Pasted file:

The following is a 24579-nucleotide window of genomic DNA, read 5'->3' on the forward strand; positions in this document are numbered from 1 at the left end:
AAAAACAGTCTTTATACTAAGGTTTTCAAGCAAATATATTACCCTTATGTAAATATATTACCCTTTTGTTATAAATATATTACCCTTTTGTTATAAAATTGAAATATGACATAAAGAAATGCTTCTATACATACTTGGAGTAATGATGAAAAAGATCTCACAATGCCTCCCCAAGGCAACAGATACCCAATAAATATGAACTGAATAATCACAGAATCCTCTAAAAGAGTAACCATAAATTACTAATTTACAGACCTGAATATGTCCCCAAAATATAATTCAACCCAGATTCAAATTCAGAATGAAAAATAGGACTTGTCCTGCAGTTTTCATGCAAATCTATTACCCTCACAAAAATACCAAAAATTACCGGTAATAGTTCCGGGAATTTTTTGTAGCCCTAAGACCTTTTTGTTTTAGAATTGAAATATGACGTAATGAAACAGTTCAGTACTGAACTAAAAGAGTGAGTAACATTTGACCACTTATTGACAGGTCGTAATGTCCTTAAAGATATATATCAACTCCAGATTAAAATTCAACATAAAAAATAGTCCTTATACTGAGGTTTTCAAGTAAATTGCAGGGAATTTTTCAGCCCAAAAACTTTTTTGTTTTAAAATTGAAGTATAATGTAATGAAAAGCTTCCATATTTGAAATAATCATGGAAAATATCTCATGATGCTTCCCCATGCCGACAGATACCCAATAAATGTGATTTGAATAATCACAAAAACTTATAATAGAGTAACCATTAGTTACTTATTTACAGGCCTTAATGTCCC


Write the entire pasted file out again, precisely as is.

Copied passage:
The following is a 24579-nucleotide window of genomic DNA, read 5'->3' on the forward strand; positions in this document are numbered from 1 at the left end:
AAAAACAGTCTTTATACTAAGGTTTTCAAGCAAATATATTACCCTTATGTAAATATATTACCCTTTTGTTATAAATATATTACCCTTTTGTTATAAAATTGAAATATGACATAAAGAAATGCTTCTATACATACTTGGAGTAATGATGAAAAAGATCTCACAATGCCTCCCCAAGGCAACAGATACCCAATAAATATGAACTGAATAATCACAGAATCCTCTAAAAGAGTAACCATAAATTACTAATTTACAGACCTGAATATGTCCCCAAAATATAATTCAACCCAGATTCAAATTCAGAATGAAAAATAGGACTTGTCCTGCAGTTTTCATGCAAATCTATTACCCTCACAAAAATACCAAAAATTACCGGTAATAGTTCCGGGAATTTTTTGTAGCCCTAAGACCTTTTTGTTTTAGAATTGAAATATGACGTAATGAAACAGTTCAGTACTGAACTAAAAGAGTGAGTAACATTTGACCACTTATTGACAGGTCGTAATGTCCTTAAAGATATATATCAACTCCAGATTAAAATTCAACATAAAAAATAGTCCTTATACTGAGGTTTTCAAGTAAATTGCAGGGAATTTTTCAGCCCAAAAACTTTTTTGTTTTAAAATTGAAGTATAATGTAATGAAAAGCTTCCATATTTGAAATAATCATGGAAAATATCTCATGATGCTTCCCCATGCCGACAGATACCCAATAAATGTGATTTGAATAATCACAAAAACTTATAATAGAGTAACCATTAGTTACTTATTTACAGGCCTTAATGTCCC